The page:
What Is a Home Warranty?
A home warranty is a contract between you and a provider that covers repair costs on certain essential systems (e.g., electrical, plumbing, and HVAC) as well as certain appliances in your home (e.g., refrigerators, stoves, washers, and dryers). When one of your covered systems or appliances breaks, you file a claim, and your home warranty will send a technician to diagnose the issue. If it is a covered failure, your home warranty can help pay for the repair or replacement of the system or appliance.
What’s Covered by a Home Warranty?
Systems and appliances have lifespans–they break down, wear out, and eventually stop working. A home warranty kicks-in when a covered system or appliance fails from old age (i.e., normal wear and tear). A home warranty covers systems and appliances listed in the contract. These contracts can include about every system and appliance in your home—from stand-alone ice makers and jetted bathtub motors to sump pumps and septic tanks; they can also be tailored to cover only what you need (e.g., systems-only plans or appliance-only plans).
What’s Not Covered by a Home Warranty?
There are certain things that a home warranty will not cover, such as pre-existing problems, cosmetic defects, as well as items covered by homeowners' insurance. Any damage or malfunction due to neglect, misuse, or natural disasters is typically not covered.
Home warranty providers expect you to take care of your appliances and systems or they may deny your claim for neglecting normal maintenance. Home warranties do not cover secondary damage caused by a covered malfunction. For example, if your dishwasher floods the kitchen and discolors the hardwood floors, the warranty will not cover the damage to the floor.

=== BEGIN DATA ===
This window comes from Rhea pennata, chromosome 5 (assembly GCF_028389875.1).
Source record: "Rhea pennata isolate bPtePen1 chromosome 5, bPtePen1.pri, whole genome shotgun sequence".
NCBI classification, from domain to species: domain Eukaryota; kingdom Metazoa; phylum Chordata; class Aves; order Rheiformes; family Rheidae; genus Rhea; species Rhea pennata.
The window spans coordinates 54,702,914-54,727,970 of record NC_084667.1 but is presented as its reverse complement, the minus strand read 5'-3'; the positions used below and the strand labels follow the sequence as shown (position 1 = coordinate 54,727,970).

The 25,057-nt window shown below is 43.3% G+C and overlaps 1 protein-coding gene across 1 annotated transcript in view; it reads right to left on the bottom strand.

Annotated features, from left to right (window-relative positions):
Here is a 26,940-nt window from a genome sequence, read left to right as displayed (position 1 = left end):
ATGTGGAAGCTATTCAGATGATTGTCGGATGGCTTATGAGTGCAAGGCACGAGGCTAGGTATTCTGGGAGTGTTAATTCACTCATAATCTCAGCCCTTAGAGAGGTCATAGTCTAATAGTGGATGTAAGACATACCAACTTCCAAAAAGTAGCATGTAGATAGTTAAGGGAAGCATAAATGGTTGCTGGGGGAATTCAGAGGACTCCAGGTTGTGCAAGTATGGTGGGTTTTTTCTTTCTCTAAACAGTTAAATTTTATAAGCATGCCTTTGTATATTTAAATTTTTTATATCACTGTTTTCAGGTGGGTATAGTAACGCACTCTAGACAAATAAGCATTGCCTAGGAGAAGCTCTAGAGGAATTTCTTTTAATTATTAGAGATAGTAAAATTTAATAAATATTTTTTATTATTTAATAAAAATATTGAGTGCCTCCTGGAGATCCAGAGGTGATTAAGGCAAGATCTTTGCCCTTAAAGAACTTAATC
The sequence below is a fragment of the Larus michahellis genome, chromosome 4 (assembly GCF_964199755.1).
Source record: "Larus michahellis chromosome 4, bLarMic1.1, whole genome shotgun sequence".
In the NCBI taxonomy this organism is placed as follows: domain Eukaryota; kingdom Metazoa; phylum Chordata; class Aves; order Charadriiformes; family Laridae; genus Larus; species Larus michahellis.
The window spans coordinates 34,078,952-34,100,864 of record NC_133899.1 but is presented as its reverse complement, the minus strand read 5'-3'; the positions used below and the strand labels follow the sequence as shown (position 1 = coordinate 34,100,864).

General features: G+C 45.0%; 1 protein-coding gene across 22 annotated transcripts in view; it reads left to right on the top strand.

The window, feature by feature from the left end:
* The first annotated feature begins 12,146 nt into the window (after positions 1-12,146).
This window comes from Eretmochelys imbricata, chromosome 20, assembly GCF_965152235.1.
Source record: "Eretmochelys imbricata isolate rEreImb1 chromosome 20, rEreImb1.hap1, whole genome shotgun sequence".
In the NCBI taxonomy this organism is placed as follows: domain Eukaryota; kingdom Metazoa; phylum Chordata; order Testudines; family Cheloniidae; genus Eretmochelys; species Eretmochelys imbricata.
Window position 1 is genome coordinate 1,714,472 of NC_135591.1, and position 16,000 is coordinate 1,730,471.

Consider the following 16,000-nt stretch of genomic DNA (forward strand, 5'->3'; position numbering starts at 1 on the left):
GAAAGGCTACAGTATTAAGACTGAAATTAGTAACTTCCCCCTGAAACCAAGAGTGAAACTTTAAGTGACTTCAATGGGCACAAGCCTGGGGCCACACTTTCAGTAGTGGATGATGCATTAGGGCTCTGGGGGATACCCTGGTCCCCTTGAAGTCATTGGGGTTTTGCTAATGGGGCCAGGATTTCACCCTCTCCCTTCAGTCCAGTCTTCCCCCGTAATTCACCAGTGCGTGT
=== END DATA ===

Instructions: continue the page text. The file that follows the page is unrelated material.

What is the Difference Between a Home Warranty and Home Insurance?
There are too many differences to list, but here are two of which you should be aware.
- While home insurance is almost always required as a condition of obtaining a mortgage, a home warranty is entirely optional.
- Home warranties cover normal wear-and-tear on certain appliances and systems; home insurance covers unexpected events that lead to home damage.
How Much Does a Home Warranty Cost?
The cost of a home warranty varies by company and plan level coverage. On average, you can expect to pay about $600 annually for a home warranty or about $50 a month. However, this price does not include service fees, which can range from an additional $50 up to several hundred dollars, depending on the system or appliance being serviced. Home warranties also typically specify a replacement cost limit for covered items. That cost depends on the specific home warranty plan. For example, if a company only pays up to $2,000 for an appliance, you might be forced to choose a cheaper model or pay the difference out of pocket. Read the fine print of your plan carefully to ensure you understand what fiscal responsibility you will have if a covered system or appliance fails.
When Is a Home Warranty Worth It?
Home warranty coverage can minimize the expense of fixing or replacing big-ticket items for which you might not have saved money. If you own a home or are considering buying a home, you may benefit from a home warranty if:
- You are purchasing an older home.
- You have older appliances.
- You do not have an emergency fund for unexpected malfunctions.
- You do not feel confident that you can fix your home systems on your own when they break.
- You do not want to be responsible for finding a contractor to fix failures.
If you are purchasing a new construction home or if your appliances are still covered by a manufacturer’s warranty, you may not benefit from a home warranty. Moreover, if you like working with a specific repair company, a home warranty may not be for you. Warranty providers typically do not let homeowners pick diagnostic/repair providers.
The Bottom Line…
A home warranty can be extremely valuable under the right circumstances, but you must do your homework. Home warranty scams exist and often end up hurting the most vulnerable consumers.